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#40 Eric OFFLINE  

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Posted May 25, 2016 - 05:37 PM

there is a guy online selling coils for cub cadets that are made in the states and are internal resistor, same guy that sells points savers.

#41 MailmAn OFFLINE  

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Posted May 25, 2016 - 09:20 PM

there is a guy online selling coils for cub cadets that are made in the states and are internal resistor, same guy that sells points savers.

 

Any more info on it than that?  If not, I may just end up buying one from Bolens 1000.  I would go with the U.S made one if it wasn't twice the price, sadly...  :(   (Lousy Obama...)  I'd be willing to pay like $50-$60 maybe for a good coil, but not $85...  $40 for the foreign made coil is bad enough!  You can't buy anything these days for a reasonable price anymore...

 

Like I said, at least I got it running for now...  A  new coil would be nice, but I'm not sure how necessary it is right now...



#42 Eric OFFLINE  

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Posted May 25, 2016 - 10:36 PM

hello this is the website that has great info on you problems including all th info on internal resistor coils and how to test coils. it also has the bosch blue coils that I use for 55 dollars give it a good read I think you will learn as much as I did. http://gardentractor...om/ignition.htm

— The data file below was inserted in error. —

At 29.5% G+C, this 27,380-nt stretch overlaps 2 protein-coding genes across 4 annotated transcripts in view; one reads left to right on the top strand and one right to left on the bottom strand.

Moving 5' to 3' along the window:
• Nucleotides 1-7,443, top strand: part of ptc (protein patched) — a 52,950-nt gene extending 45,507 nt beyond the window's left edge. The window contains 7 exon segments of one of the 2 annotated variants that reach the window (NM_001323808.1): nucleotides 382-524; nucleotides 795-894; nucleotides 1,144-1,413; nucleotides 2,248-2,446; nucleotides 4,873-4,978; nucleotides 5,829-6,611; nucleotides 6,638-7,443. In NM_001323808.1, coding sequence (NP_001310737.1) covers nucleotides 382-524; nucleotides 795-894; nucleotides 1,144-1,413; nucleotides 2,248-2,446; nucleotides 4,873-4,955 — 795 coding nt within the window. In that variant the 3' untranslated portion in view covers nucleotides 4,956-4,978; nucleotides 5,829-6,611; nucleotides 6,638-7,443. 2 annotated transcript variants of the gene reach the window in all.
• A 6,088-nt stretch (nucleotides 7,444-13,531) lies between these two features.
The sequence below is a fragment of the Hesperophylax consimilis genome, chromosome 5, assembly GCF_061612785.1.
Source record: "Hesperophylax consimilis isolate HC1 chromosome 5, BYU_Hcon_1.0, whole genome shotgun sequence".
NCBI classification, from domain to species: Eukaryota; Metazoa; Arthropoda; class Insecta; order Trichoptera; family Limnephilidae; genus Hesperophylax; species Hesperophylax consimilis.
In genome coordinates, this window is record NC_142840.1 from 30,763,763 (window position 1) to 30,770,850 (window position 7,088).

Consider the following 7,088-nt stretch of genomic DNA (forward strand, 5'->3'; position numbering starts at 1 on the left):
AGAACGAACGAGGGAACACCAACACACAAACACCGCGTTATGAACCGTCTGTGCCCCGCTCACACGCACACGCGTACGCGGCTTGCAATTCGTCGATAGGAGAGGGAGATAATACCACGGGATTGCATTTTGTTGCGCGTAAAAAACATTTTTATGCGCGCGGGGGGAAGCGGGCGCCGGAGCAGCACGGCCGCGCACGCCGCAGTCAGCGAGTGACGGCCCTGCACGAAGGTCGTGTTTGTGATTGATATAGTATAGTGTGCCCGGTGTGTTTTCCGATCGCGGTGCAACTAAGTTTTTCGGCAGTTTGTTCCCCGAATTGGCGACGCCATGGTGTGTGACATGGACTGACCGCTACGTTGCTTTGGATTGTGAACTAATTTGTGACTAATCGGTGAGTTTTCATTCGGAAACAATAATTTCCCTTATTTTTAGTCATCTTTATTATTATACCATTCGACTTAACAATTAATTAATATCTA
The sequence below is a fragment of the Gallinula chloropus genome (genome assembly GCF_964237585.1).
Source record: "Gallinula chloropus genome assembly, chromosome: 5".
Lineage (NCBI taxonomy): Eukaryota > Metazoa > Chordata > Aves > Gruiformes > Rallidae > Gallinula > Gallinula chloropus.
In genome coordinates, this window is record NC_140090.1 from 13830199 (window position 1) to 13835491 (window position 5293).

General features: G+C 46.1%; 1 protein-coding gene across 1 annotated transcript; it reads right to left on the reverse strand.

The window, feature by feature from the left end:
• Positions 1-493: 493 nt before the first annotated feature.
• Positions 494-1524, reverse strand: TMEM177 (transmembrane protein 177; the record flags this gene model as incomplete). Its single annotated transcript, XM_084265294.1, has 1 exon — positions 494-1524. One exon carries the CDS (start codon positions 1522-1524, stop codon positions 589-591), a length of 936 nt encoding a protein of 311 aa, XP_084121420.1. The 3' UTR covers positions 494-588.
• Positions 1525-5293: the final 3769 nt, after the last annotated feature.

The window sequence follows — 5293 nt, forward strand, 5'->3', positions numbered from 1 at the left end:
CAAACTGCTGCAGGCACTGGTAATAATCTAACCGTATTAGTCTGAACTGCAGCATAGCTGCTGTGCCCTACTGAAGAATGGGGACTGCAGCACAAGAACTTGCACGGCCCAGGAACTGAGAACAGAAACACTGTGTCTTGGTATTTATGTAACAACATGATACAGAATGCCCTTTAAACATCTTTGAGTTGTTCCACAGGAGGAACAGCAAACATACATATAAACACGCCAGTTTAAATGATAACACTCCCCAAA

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#43 MailmAn OFFLINE  

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Posted June 01, 2016 - 02:31 PM

Okay then...  So, evidently the problems with this tractor never end!!  :wallbanging:  :wallbanging:  :wallbanging:

 

Alright, so, now that I have this tractor running again, I cleaned up a mower deck for it so I could finally mow my hay field...  er, I mean lawn with it.  I had the blades all sharpened on the deck, fixed a caster wheel that didn't want to spin, and greased and lubed up everything.  Now, I'm ready to mount it to the tractor and I can't figure out why it won't #@^%&*$ go on my Estate Keeper!?!?  I spent 2-3 hours messing around with it trying to force it onto the tractor and try as I might, it just WILL NOT FIT... :mad2:  Grrrrr...

 

Is there a shorter driveshaft or possibly a longer set of deck mounting brackets that I need to attach this to my tractor?  It is soooo close to fitting, but it seems to me that the driveshaft is bottoming out and it has no room left to float between the intermediate PTO mount/bearing and the gearbox on the mower deck.  I can get the attachment mounting bracket to go on the front wheel hub on one side, but I can't get the other side to go on.  It is about an inch maybe at most away from reaching so I can put the pin in the mounting bracket.